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High Anxiety and the Risks of Democracy: The Psychology of the American Voter

10/19/2012 01:07 pm ET | Updated Dec 19, 2012
  • Pythia Peay Author of "American Icarus: A Memoir of Father & Country and America on the Couch
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Part of an ongoing series on the American psyche.

The presidential election is upon us and the body politic, buffeted by anxiety, is under stress. In part two of my interview with Jungian psychoanalyst Murray Stein, president of the International School of Analytical Psychology, he addresses the psychology around being a voter in America's large and ever-changing democracy. The following is an edited version of our conversation.

Pythia: Every four years, American voters endure a period of anxiety as they wait and see who their next president will be. No one ever talks about this, but is this part of the territory that comes with participating in a democracy?

Stein: Absolutely. A person living in ancient Egypt wouldn't have had to endure these seasons of anxiety around election time, since the pharaoh decided everything for them. So it does call for emotionally mature people to tolerate the uncertainties of an election.

With all the money that's behind the creation of images and ads, the dilemma that voters face is whether they can believe what they see. But on a personal level, voters have to be aware of other psychological factors influencing their decision -- family dynamics, for example, such as "my father is voting for that candidate, so I'm choosing the other candidate." So the demand on voters to educate themselves in order to make a conscious choice when they pull that lever is very high.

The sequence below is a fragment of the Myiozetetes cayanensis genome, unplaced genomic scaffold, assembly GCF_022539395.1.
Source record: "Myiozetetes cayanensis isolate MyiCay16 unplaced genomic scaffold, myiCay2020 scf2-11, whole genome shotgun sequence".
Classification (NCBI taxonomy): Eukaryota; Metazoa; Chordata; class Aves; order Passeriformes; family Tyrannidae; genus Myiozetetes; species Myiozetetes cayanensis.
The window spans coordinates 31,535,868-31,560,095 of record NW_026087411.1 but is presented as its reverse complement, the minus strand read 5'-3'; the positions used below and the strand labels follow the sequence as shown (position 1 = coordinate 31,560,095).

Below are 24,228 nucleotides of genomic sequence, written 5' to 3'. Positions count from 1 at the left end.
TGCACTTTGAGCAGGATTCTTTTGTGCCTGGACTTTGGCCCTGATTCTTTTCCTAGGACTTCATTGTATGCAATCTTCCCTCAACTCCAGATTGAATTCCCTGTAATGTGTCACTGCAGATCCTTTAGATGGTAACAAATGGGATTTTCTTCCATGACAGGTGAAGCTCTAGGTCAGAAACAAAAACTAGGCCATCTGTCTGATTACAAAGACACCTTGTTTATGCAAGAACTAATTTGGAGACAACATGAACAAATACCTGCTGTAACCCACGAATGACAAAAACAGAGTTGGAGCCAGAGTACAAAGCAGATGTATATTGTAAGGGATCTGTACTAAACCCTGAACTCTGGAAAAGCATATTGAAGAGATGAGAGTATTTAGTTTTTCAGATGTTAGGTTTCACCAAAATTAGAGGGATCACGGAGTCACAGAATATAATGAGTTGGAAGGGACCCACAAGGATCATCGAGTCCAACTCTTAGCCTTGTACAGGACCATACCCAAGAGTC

Pythia: I can imagine that for some citizens, the feelings of discomfort could become so pronounced they might even shy away from voting. Could you say more about how to tolerate these feelings of anxiety?

Stein: Nobody likes anxiety. Pharmaceutical companies make a lot of money from this type of psychic pain by marketing anti-anxiety drugs. But the desire to be rid of anxiety is really a desire for regression to a childlike state where you don't have to worry about anything, because everything will be taken care of.

Freud said that the ego is the seat of anxiety, because anxiety is linked to becoming a separate individual with choice and responsibilities. So those who are psychologically mature carry around anxiety all the time. If they're living their life fully, they're always taking risks, they know that the people they love are at risk, and politically they know that there are no guarantees that their candidate will win the election.

Pythia: If the recent debates are any indication, it seems that one of the criteria by which Americans judge their presidents is their ability to be strong and aggressive. To an extent, I think it's important for a leader to possess these traits. But is our over-emphasis on strength part of our discomfort with freedom -- we want a powerful leader to compensate our anxiety?